The region’s commercial real estate market continued to firm in the spring, with a trend toward owning instead of leasing, some significant sales and large players assuming exclusive representation of key properties.
Drew Fishman, broker associate with Re/Max Atlantic of Absecon, said an abundance of rental space is creating reduced-rent opportunities, but the selection and still-low mortgage rates are convincing businesses the time is right to invest in their properties.
Describing the increase in activity from last year, Fishman said, “What I’m seeing is interest from end users as opposed to investors right now. The businessperson who has been renting now sees an opportunity to buy something, have the write-offs, and have the property in the same range as what they were paying to lease.”
One major local agency, Levin Commercial Real Estate in Atlantic City, reported several spring sales, including:
* a 19,300-square-foot mixed-use facility on Mill Road in Pleasantville for $890,000;
* a 35,000-square-foot building on the White Horse Pike in Absecon for a new Dunkin’ Donuts with drive-through for $650,000;
* and a bank-owned store on Atlantic Avenue in Atlantic City for $192,000.
Major commercial firms showed confidence in the market by signing up to represent major available properties.
Last month, Weichert Commercial Brokerage Inc. announced it would exclusively represent a 16½-acre property with 775 feet of frontage on the Black Horse Pike just west of Hamilton Mall.
Weichert said the property has all needed approvals and will be sold as shovel-ready for building 103,450 square feet arrayed across seven stores from 3,600 to 64,000 square feet. Senior Vice President Sandford Schonberger will handle the marketing.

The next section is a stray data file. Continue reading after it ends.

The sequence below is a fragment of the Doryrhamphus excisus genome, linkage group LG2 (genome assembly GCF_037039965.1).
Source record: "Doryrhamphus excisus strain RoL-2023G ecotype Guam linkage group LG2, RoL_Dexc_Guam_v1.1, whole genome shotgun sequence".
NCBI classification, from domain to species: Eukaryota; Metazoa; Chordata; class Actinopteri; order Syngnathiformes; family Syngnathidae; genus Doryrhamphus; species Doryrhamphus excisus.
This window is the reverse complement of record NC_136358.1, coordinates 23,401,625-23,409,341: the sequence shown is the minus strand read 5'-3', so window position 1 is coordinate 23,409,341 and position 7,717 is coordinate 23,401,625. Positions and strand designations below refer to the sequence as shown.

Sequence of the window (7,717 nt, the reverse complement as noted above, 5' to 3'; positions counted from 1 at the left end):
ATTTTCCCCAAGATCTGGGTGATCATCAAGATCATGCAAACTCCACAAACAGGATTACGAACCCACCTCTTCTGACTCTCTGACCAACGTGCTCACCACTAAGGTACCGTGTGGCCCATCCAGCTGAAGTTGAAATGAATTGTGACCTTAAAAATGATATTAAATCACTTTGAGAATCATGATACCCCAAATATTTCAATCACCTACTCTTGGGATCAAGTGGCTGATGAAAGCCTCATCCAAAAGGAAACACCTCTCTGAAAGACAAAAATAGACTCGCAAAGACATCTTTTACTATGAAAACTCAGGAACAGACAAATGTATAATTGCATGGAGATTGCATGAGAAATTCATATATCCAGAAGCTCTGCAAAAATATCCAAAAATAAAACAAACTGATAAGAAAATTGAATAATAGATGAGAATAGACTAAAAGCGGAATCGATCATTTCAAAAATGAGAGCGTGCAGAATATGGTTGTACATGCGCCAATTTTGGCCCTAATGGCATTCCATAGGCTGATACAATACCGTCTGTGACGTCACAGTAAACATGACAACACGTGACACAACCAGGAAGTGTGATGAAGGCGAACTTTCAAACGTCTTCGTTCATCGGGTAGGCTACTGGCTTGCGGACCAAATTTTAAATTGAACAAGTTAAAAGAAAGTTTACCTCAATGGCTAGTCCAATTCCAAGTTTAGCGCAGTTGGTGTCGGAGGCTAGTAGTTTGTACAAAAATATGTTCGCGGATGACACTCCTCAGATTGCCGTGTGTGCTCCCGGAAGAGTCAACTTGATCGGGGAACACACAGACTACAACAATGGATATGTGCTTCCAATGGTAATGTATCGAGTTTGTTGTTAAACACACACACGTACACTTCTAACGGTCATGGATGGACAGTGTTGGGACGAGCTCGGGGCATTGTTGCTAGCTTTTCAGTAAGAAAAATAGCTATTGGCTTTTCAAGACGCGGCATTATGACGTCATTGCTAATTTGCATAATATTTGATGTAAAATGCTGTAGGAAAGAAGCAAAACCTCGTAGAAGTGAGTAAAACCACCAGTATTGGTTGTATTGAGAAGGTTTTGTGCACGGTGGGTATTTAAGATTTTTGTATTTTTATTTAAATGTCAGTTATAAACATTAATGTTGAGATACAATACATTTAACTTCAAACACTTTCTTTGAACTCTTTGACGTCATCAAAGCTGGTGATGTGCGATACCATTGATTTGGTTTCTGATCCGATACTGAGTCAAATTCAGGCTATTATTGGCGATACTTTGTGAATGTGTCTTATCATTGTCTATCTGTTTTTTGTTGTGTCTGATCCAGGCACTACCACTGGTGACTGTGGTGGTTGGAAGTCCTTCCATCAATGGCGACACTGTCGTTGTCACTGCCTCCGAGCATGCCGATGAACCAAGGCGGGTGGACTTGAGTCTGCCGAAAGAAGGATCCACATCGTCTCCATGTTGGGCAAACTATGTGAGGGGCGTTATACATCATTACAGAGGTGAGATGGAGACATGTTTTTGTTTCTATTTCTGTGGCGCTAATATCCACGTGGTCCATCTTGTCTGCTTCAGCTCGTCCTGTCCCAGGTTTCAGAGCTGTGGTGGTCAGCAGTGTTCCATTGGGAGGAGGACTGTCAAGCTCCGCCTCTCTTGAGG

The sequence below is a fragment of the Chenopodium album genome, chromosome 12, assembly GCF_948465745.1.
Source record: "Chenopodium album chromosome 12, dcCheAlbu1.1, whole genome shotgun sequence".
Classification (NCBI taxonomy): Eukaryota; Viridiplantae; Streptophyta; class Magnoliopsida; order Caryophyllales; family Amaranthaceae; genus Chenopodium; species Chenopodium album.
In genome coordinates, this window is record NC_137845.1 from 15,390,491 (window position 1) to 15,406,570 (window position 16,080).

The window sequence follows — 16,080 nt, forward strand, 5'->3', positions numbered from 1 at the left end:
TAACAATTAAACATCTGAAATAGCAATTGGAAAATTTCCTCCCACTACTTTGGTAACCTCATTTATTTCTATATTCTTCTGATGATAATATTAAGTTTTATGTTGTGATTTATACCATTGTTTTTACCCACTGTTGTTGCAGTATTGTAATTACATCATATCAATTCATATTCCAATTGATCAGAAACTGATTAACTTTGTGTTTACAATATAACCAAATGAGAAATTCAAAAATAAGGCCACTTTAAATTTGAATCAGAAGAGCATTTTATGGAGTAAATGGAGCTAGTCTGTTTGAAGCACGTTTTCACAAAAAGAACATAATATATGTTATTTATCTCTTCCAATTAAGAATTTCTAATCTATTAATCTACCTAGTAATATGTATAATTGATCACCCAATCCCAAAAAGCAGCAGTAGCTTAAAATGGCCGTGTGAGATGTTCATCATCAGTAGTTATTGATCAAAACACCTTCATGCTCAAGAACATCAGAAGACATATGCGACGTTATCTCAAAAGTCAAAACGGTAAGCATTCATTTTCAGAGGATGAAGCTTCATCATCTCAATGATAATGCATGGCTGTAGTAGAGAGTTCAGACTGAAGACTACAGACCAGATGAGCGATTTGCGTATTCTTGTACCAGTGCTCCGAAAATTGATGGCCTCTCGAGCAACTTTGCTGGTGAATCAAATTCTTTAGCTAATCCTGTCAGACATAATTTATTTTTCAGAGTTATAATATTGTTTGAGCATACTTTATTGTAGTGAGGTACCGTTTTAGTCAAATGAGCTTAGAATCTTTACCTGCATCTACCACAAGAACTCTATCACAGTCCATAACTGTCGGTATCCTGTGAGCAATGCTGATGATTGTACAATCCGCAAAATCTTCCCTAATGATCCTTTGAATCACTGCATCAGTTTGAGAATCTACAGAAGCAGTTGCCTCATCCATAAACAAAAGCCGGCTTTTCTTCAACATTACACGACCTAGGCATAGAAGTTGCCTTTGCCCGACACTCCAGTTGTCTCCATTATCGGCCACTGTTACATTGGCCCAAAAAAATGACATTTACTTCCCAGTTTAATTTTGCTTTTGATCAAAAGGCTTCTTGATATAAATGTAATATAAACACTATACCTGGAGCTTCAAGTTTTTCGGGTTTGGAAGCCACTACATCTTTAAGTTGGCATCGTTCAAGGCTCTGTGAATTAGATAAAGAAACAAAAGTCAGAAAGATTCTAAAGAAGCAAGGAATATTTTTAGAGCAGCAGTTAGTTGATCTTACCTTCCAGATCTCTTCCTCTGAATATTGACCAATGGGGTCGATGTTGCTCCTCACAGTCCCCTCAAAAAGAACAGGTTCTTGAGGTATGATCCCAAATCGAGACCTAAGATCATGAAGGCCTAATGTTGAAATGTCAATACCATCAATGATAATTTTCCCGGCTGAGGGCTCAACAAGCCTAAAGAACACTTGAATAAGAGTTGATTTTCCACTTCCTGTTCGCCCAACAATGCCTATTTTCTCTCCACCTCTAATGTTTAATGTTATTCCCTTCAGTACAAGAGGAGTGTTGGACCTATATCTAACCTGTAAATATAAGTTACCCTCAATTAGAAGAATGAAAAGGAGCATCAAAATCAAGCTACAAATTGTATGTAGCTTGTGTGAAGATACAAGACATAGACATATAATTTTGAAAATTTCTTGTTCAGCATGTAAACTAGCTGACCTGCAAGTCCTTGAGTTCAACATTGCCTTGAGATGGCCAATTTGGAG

A bigger property was signed by Colliers International, whose Mount Laurel office exclusively will represent the 690-acre Hamilton Business Park on Route 40 in the township.
Tony DiDio, of Voorhees, the vice president who will represent the property, said about 400 acres are available, in parcels as small as one acre for an asking price of $40,000 per acre.
The business park’s list of current owners or tenants includes: Stroehmann Bakeries, Pepsi Bottling Group, Craig Test Boring Co., Internal Revenue Service, North American Composites, Nassar & Associates and the Atlantic County Criminal Courts.
“Pretty much anything but residential is permitted zoning-wise,” DiDio said.
He said site approvals are in place for buildings 40,000 to 80,000 square feet for expedited construction.
“If somebody needed a building in eight months, we could deliver that,” he said.
DiDio said he had represented the site for eight years when he was with another firm, a period that ended five years ago. “I’m very familiar with the park.”
He said retail in Atlantic County is very strong, with little vacancy, but the industrial sector is a bit more challenged, in particular with a few very large buildings still vacant, including: the 416,000-square-foot former Lenox site in Galloway Township, a 365,000-square-foot building in Hammonton, and a 240,000-square-foot property in Buena.
Those and several 100,000-square-foot facilities contribute to 5.5 million square feet of industrial space available, he said.
“The vacancy rate is kind of high, because these larger buildings have been sitting vacant,” DiDio said
Smaller sites have continued to move, in particular in response to rebuilding from Hurricane Sandy.
DiDio said, for example, he recently signed a five-year lease with Allied Building Supplies for a 28,000-square-feet building in Pleasantville. He’s working to close deals on several others.
The latest quarterly commercial real estate outlook from the National Association of Realtors expects continued modest declines in U.S. vacancy rates for the industrial (to 9 percent in 2014), office (16 percent) and retail (10 percent) sectors, with a small increase in multifamily vacancies resulting from more building in that sector.
Fishman, a former president of the New Jersey Association of Realtors, said activity in the region is focused on the mainland, with the islands lacking in inventory and still working through Hurricane Sandy issues.
He said he hopes spring’s momentum carries into summer.
“Right now, the biggest thing is finishing out the foreclosure cycle. We’re one of four states taking the longest,” he said, due to court delays in processing.
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